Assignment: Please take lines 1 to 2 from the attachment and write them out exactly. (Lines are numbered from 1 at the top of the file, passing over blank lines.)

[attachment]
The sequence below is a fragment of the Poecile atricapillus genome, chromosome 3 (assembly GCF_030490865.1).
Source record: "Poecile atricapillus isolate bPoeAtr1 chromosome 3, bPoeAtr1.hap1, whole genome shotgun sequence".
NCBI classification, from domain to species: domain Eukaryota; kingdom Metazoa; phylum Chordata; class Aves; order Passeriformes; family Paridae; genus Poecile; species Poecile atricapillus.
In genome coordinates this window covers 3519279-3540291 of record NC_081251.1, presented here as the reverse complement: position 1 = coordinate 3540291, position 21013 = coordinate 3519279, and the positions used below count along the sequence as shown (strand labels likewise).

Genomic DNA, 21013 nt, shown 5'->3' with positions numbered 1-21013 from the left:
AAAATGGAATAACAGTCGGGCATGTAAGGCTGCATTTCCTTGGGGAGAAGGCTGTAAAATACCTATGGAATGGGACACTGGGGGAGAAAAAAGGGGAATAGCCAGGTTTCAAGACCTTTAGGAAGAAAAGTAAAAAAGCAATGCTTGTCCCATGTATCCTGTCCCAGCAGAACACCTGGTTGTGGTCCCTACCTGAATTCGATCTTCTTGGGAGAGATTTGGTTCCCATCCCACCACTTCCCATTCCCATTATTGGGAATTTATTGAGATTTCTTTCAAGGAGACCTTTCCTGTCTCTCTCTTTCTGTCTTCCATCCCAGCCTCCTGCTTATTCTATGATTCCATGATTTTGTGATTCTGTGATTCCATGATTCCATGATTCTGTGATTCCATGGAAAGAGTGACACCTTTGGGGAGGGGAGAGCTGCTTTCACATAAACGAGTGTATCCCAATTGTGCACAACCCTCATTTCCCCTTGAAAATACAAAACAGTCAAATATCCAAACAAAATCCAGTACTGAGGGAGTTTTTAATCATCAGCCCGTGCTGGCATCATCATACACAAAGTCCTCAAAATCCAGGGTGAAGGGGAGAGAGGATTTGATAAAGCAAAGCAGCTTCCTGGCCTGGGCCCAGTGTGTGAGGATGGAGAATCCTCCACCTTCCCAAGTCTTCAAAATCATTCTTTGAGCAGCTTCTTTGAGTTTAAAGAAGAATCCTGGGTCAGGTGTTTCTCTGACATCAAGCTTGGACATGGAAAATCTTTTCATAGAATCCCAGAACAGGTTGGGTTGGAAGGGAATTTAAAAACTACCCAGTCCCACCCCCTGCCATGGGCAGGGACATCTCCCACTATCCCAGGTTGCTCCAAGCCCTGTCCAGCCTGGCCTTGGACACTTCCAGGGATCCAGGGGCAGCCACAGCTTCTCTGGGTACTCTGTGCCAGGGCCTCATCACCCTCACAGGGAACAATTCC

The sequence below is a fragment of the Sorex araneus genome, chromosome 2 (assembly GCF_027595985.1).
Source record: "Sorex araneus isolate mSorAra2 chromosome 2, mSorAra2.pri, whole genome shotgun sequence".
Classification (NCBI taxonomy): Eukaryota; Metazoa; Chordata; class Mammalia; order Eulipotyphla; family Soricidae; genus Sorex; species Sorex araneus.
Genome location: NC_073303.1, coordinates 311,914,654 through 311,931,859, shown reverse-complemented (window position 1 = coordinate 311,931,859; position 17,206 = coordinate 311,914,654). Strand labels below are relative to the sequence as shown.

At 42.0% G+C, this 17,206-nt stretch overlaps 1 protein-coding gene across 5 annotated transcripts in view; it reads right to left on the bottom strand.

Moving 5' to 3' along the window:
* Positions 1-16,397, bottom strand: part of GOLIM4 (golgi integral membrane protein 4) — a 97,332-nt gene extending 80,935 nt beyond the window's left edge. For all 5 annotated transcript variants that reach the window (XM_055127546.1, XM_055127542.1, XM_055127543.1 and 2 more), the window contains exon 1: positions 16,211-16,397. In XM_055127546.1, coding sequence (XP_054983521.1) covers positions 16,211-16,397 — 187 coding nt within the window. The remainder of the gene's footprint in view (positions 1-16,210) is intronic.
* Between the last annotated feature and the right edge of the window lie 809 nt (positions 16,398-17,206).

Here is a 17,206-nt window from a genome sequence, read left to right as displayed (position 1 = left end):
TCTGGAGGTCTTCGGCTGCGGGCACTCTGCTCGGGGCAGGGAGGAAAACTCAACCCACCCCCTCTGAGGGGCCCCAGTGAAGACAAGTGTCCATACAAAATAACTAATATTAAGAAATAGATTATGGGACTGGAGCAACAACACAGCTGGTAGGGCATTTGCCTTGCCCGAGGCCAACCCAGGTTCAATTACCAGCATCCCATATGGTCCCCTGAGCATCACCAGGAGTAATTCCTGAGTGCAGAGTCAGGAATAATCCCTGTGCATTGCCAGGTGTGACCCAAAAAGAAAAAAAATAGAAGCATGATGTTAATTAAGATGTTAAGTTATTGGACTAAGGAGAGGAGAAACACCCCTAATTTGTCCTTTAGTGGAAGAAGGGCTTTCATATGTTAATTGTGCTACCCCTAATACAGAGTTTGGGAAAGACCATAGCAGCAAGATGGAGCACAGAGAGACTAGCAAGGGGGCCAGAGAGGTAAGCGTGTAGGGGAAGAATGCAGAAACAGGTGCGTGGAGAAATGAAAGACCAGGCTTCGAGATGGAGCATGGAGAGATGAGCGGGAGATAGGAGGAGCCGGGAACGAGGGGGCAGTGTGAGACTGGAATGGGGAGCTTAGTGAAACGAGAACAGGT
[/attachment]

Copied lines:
The sequence below is a fragment of the Poecile atricapillus genome, chromosome 3 (assembly GCF_030490865.1).
Source record: "Poecile atricapillus isolate bPoeAtr1 chromosome 3, bPoeAtr1.hap1, whole genome shotgun sequence".